CAN’T HELP MYSELF. BAD HABITS
“All our life, so far as it has definite form, is but a mass of habits.”
- William James, 1892.
Can you change your bad habits? The bad ones that see you smoke, overeat, drink too much alcohol and coffee and take no exercise?
Can you create new habits that will get you off the couch or away from the wretched computer and doing the things you know you should be doing?
Well, there is good and bad news… but, happily, the latest research confirms that anything’s possible. Read on.
We humans are habitual creatures. Think of how many habits we have in any given day.
The time we like to wake; when we take a shower; in what order we prefer to dress, do our hair and makeup; when we drink that first cup of coffee; what we eat for breakfast; which road we take to drive to work…
All of these rituals may seem like well-considered decisions but they’re merely habits, says award-winning New York Times investigative journalist Charles Duhigg in his new best-selling book, The Power of Habit: Why we do what we do and how to change.
The book is a compendium of the latest from neurologists, psychologists, sociologists and marketers and makes for a fascinating read.
We need habits to function otherwise we would be paralysed by myriad decisions every waking moment.
In fact, the hallmark of a habit is that our brain activity decreases when we engage in routine. It “powers down” to save energy.
Habit means we do things automatically. We think less. We go to screensaver.
However, Duhigg says, by directing our attention to these habitual behaviours, we can break them – even the bad ones – and replace them with new ways of going about our business. No-one, he argues, should have to be perpetually in the grip of a bad habit.
The secret is to understand and observe the “habit loop”.
This is hardly a ground-breaking observation, and there have been detractors that say this advice is of limited use in the damaged brains of serious substance abusers, however, Duhigg analyses a habit this way:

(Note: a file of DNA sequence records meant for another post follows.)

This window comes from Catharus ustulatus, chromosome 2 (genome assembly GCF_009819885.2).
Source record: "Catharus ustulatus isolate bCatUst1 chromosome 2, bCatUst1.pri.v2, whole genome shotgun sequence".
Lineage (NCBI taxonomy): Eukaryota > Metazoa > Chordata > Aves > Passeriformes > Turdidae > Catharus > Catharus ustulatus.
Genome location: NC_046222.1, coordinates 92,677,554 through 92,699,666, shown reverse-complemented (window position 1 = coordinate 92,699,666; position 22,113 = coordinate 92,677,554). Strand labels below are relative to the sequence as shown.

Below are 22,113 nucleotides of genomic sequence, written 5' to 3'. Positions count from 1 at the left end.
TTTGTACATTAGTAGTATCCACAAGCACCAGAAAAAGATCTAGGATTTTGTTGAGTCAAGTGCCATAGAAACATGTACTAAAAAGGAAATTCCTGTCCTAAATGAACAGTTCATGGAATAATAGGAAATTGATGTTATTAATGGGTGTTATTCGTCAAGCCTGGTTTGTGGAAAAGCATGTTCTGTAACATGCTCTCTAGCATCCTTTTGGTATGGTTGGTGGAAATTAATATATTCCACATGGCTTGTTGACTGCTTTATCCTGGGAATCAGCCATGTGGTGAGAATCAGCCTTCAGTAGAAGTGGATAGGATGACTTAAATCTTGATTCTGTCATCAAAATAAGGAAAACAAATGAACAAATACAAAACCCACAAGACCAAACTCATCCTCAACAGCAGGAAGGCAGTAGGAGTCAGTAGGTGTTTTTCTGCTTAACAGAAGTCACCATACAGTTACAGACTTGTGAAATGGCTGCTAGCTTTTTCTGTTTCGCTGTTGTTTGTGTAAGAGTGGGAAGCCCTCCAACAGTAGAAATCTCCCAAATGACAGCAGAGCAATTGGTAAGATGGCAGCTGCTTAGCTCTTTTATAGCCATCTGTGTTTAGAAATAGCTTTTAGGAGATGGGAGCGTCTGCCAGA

“First there is a cue, a trigger that tells your brain to go into automatic mode and which habit to use.
Then there is the routine, which can be physical, mental or emotional.
Finally, there is a reward, which helps your brain figure out if this particular loop is worth remembering.
Over this time, this loop – cue, routine, reward; cue routine, rewards – becomes more and more automatic. The cue and reward become intertwined until a powerful sense of anticipation and craving emerges. Eventually… a habit is born.”
By breaking down a habit into its component parts, you can fiddle with the gears, says Duhigg.
But here’s the thing.
In forming any new habit we have to build a new neural path in our brains and this takes concentration and repetition.
The bad news is that those old habit pathways never go away. They are now encoded in the actual structure of our brains.
That’s why it’s so hard to break old habits. They’re just lurking there waiting for the old cues and rewards.
Duhigg says that to form new habits you have to become your own psychotherapist – stand back and monitor your behavior, then change it. And sometimes that may take some ingenuity.
You have to outsmart yourself. There are five ways we stay stuck, he says.
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